Connecticut iGaming and sports betting launch expected in October, per Gov. Ned Lamont

Connecticut Online Casino & Sports Betting Could See October Launch After Federal Approval

Connecticut is almost ready to play ball via online gambling and sports betting platforms, now that it’s received the necessary federal approval for its amended tribal compacts. The new compacts themselves were signed in March, between the Governor’s Office and the two tribes which run the state’s casinos. All that’s left before online gambling can launch in the state is the licensing and review process by the state’s regulator in order for the gaming operators to be certified.

Then Connecticut online casinos, poker, sports betting and iLottery sales are likely to launch in October, according to a press release sent out at 4:40 p.m. today by Gov. Ned Lamont.

He’d signed the relevant bill, HB 6451, into law in May.

Recently, Connecticut lawmakers created rules for the new forms of betting.

Online gambling needed federal approval to launch in CT

Connecticut officials awaited federal approval to change the state’s gambling compacts with the Mohegan and Mashantucket Pequot tribes. That approval arrived today from the Bureau of Indian Affairs at the US Department of the Interior.

The approval meant the March agreement between the tribes and Lamont could go forward. In that agreement, the Mohegan Sun and Foxwoods Resort and Casino operators agreed to keep their duopoly on casino games, but cede an online sports betting skin and the iLottery to the Connecticut Lottery Corporation (CLC). 

Sports betting had originally been the province of the tribes.

Next steps before online gambling can launch

Next, the Connecticut Department of Consumer Protection’s Gaming Division (DCP) has three operators to license, review and certify.

For Mohegan, that means its recent partnership with FanDuel can get off of the ground. For the Mashantucket Pequot tribe, it means the same regarding its Foxwoods operator, DraftKings. The CLC will be putting forward Rush Street Interactive (RSI), but it’s unclear what the name of the app will be.

The two casino operators will offer online gambling, but all three entities will have online sportsbooks.

By the time sports betting launches, Nutmeggers may be able to bet on the New England Patriots vs. the Dallas Cowboys or the New York Jets – Oct. 17 and 24, respectively. New York Giants fans may end up with less thrilling matchups, unless the launch happens in time for the Oct. 3 game against the New Orleans Saints or the Oct. 10 contest with the Cowboys.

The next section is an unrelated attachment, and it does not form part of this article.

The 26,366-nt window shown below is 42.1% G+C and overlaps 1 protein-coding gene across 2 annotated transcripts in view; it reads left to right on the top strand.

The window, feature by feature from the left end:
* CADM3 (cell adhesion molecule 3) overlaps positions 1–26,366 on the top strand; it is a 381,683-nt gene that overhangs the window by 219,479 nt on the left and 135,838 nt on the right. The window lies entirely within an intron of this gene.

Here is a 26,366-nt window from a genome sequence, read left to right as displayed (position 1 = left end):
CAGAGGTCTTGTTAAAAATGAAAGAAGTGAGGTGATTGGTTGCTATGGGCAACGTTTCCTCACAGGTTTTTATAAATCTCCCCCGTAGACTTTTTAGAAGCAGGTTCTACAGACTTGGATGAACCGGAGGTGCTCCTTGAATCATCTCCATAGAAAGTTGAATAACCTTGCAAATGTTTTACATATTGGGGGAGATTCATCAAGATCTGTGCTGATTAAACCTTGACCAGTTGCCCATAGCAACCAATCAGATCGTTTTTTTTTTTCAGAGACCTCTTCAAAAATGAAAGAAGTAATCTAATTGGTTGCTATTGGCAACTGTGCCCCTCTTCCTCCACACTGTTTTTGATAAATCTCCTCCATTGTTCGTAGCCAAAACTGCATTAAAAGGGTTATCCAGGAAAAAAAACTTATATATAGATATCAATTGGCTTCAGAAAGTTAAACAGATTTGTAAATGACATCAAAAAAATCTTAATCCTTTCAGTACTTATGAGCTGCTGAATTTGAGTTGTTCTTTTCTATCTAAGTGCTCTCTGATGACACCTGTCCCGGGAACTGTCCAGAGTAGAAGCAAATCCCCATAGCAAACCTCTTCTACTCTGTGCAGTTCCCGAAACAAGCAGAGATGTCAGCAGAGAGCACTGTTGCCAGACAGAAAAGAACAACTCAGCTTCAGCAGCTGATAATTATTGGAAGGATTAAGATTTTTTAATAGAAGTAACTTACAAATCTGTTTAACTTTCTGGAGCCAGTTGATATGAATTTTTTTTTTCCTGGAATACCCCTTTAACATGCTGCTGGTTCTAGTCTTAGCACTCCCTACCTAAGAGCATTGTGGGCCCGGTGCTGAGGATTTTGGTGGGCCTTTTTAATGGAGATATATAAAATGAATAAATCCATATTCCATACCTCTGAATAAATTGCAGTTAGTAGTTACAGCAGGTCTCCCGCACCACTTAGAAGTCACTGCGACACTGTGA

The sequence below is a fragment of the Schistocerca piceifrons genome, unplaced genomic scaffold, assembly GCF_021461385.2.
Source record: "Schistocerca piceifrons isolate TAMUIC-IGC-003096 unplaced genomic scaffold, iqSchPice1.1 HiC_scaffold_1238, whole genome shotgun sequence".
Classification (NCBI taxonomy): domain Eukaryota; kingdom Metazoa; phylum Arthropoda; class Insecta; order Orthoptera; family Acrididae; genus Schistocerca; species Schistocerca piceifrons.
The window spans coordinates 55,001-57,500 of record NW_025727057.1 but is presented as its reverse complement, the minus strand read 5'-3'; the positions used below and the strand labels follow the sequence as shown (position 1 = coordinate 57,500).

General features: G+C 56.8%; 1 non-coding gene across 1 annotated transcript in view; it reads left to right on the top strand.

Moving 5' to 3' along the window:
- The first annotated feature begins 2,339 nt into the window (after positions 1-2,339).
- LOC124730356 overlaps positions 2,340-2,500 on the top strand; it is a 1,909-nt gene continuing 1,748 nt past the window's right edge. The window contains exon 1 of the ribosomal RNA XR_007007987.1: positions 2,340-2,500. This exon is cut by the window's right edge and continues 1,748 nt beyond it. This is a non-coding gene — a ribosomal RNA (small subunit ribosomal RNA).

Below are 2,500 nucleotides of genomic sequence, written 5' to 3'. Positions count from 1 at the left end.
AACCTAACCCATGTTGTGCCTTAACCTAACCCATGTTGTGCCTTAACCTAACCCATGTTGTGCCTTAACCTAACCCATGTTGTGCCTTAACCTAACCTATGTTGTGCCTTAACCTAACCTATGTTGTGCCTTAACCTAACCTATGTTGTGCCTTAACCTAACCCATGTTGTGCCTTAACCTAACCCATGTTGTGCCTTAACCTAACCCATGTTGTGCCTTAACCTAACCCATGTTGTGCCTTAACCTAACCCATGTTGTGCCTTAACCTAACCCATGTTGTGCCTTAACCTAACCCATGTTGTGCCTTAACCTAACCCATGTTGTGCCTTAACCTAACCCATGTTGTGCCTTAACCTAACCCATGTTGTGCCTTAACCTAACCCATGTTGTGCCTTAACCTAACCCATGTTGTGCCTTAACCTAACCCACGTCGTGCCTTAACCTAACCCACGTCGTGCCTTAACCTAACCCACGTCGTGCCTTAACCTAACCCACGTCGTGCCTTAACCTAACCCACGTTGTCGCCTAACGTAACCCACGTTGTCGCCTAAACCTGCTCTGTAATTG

How CT online gambling will work

FanDuel will operate Mohegan’s online casino. However, FanDuel may not be the brand Mohegan players see. That’s because Mohegan Digital – Mohegan’s online casino brand – may be looking to create its own identity here.

Similarly, the CLC’s online sportsbook may not have RSI’s usual branding of BetRivers. The lack of clarity about branding is due to a state rule that the online gambling platforms cannot promote any retail casino brand. Rush Street Gaming (RSG) operates a chain of casinos known as Rivers in Illinois, New York and Pennsylvania.

For a final bit of uncertainty about Connecticut’s upcoming launch of two online casinos and three online sportsbooks, it’s unclear what Foxwoods is doing about its online casino brand.

Although Foxwoods partnered with DraftKings in December 2020 for a physical sportsbook, an online sportsbook and daily fantasy sports, the wording never specifically said DraftKings would be its online casino operator. DraftKings Casino is already available in Michigan, New Jersey, Pennsylvania and West Virginia.

Asked for a comment about the federal approval and plans going forward, a Foxwoods spokeswoman referred Online Poker Report to the governor’s press release.

In that release, Rodney Butler – Mashantucket Pequot Tribal Nation chairman – said:

“We will continue to work with the Connecticut Department of Consumer Protection to make sports betting and iGaming available as soon as we are legally allowed to do so in Connecticut.”

For now, the clearest aspect of how Connecticut’s online gambling marketplace will work is the tax rate. Connecticut will receive an 18% cut of online casino gambling’s gross gaming revenue (GGR) for the first five years. Thereafter, the Nutmeg State will get 20% of the GGR.

- Heather Fletcher is the lead writer with OnlinePokerReport. She's a career journalist, with bylines in The New York Times, Adweek and other publications. Reach her at [email protected]
Privacy Policy